Here’s all the news you may have missed.
- Facebook’s F8 Developer Conference occurred last the week and the IPG Media Lab has a detailed write-up, as well as good photos of key presentation slides. I am only providing details of updates that immediately impact clients, brands, and advertisers.
- Facebook App and Bot approvals are now back, so if your client has an app or bot releases on hold, they can now re-apply for approval. This does not mean that the audit of historical apps has been completed (this is still in progress).
- Media and marketing opportunities didn’t get a specific mention at F8 this year except for the announcement that AR effects are expanding across Instagram and Messenger (a Nike AR example was demonstrated).
- VR got a big kick start, with Facebook launching the Oculus Go, a $199+tax standalone VR headset. No need for a phone, this has everything you need out of the box (including native Hulu support). The future success of VR rests on the Oculus Go, as at $199 this is the cheapest, complete, consumer-ready VR offering in the market.
- There are new tools coming to protect privacy, with Facebook planning a “Clear History” feature. Not available yet, the tool will “remove identifying information (such as) history of the websites and apps you’ve used (so that they) won’t be associated with your account”. Anonymized data may still be retained.
- 3rd Party App native sharing integration is coming to Facebook and Instagram. Both examples demonstrated were UM clients (Spotify and GoPro), where you could share a sticker of an artist or song you like direct to an Instagram story. It’s important to note, this doesn’t require you to actually connect accounts (so less of a data risk).
Facebook Non-F8 News
- There are rumors that Facebook is doing market research around user interest in a paid, ad-free Facebook subscription offering. While Facebook has previously always resisted the idea, the success of ad-free offerings from Spotify and Hulu show there is user demand for both ad and non-ad-supported services.
- Not announced at F8 (surprisingly), but a few days after, Instagram has added a native-payments feature to the platform. Available to some users in the US and the UK, this feature would make buying Instagram shoppable-tags much more useful for marketers and in eCommerce.
- twitter has inked a deal with 30+ video deals with Disney, NBC, Viacom, and more for new original video content. The content is all themed around being current and real-time, aligned with how users experience and use twitter as a platform.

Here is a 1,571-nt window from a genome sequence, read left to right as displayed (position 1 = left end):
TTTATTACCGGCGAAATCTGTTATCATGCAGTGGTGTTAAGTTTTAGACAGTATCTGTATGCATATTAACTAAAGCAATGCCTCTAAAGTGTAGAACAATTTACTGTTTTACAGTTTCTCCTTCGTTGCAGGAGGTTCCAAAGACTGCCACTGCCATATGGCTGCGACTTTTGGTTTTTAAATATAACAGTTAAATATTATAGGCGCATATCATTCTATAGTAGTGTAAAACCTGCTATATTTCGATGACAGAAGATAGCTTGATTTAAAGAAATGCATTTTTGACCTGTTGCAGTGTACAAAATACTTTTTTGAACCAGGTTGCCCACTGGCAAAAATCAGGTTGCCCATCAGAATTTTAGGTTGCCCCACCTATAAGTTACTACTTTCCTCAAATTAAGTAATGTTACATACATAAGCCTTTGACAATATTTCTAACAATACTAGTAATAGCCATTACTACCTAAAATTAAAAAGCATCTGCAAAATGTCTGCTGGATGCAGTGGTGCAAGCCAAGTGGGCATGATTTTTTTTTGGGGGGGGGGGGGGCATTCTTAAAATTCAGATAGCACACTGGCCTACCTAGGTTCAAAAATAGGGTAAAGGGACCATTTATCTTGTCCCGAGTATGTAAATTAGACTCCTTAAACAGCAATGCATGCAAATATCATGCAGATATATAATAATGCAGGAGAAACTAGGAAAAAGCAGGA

- Google will now sell the 2 minutes of local ad inventory it has access to as part of its live YouTube TV offering. The TV inventory will be packaged with Google Preferred and live TV ads cannot be bought independently of GP or within specific types of programming. There will be the ability to specify that you want to buy ads where the audience is watching on a TV-screen.
- Snapchat missed quarterly revenue and user growth forecasts. Daily Active Users (DAU) sits at 191MM. The share price has fallen as a result. The redesign has been blamed (in part) for the challenges and Snap has hinted that it will be taking steps to clean up the user experience.
- In positive news for Snapchat, during the week, Apple (for the first time for any social platform) featured a “Parents Guide to Snapchat” on their iTunes store. Maybe this will help boost Snapchat user numbers next quarter?
Brand Safety / Security
- Cambridge Analytica has filed for Bankruptcy. It doesn’t mark the end of the investigations and serves as a strong reminder that if you don’t respect data and privacy, it can quickly end your business.
- Mark Zuckerberg received notice from the UK Parliament to appear before them to discuss Cambridge Analytica with a formal notice that if he declined the invitation, he could be subject to a UK summons on his next visit to the UK.
- Google has released their policies for election advertising. Overall, Google’s position is similar to Facebook, in that election advertisers must be verified and there will be transparent reporting of who, what and how ads have been targeted.
- If you want to understand Facebook’s approach to removing objectionable content or as they call it “bad stuff”, they have published a brief overview here. 99% of some “bad stuff” is removed before it is seen or reported by a human.
- PSA. twitter had an internal security failure around password encryption, as a result, you need to update your twitter password (and if you use the same password elsewhere, change it there too).